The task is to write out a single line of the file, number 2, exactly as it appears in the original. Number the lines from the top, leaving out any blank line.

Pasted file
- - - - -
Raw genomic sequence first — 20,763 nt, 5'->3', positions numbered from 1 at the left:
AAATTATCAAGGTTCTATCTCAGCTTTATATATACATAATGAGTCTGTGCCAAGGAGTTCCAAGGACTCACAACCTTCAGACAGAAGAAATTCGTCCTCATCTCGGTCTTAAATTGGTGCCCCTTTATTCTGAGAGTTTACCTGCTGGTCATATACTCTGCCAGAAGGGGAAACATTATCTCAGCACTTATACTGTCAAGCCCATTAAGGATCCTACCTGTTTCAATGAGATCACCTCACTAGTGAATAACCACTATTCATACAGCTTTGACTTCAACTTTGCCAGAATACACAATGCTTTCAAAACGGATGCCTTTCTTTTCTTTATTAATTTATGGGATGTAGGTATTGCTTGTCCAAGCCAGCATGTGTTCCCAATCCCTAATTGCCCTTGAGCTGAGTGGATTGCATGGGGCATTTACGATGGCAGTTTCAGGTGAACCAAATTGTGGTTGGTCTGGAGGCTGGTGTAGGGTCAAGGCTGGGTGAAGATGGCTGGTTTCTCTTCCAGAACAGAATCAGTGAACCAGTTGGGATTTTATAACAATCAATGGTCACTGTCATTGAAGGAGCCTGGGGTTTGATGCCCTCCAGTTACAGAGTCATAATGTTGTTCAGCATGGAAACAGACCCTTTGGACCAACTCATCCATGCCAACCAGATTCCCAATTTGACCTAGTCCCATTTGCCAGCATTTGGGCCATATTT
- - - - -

AAATTATCAAGGTTCTATCTCAGCTTTATATATACATAATGAGTCTGTGCCAAGGAGTTCCAAGGACTCACAACCTTCAGACAGAAGAAATTCGTCCTCATCTCGGTCTTAAATTGGTGCCCCTTTATTCTGAGAGTTTACCTGCTGGTCATATACTCTGCCAGAAGGGGAAACATTATCTCAGCACTTATACTGTCAAGCCCATTAAGGATCCTACCTGTTTCAATGAGATCACCTCACTAGTGAATAACCACTATTCATACAGCTTTGACTTCAACTTTGCCAGAATACACAATGCTTTCAAAACGGATGCCTTTCTTTTCTTTATTAATTTATGGGATGTAGGTATTGCTTGTCCAAGCCAGCATGTGTTCCCAATCCCTAATTGCCCTTGAGCTGAGTGGATTGCATGGGGCATTTACGATGGCAGTTTCAGGTGAACCAAATTGTGGTTGGTCTGGAGGCTGGTGTAGGGTCAAGGCTGGGTGAAGATGGCTGGTTTCTCTTCCAGAACAGAATCAGTGAACCAGTTGGGATTTTATAACAATCAATGGTCACTGTCATTGAAGGAGCCTGGGGTTTGATGCCCTCCAGTTACAGAGTCATAATGTTGTTCAGCATGGAAACAGACCCTTTGGACCAACTCATCCATGCCAACCAGATTCCCAATTTGACCTAGTCCCATTTGCCAGCATTTGGGCCATATTT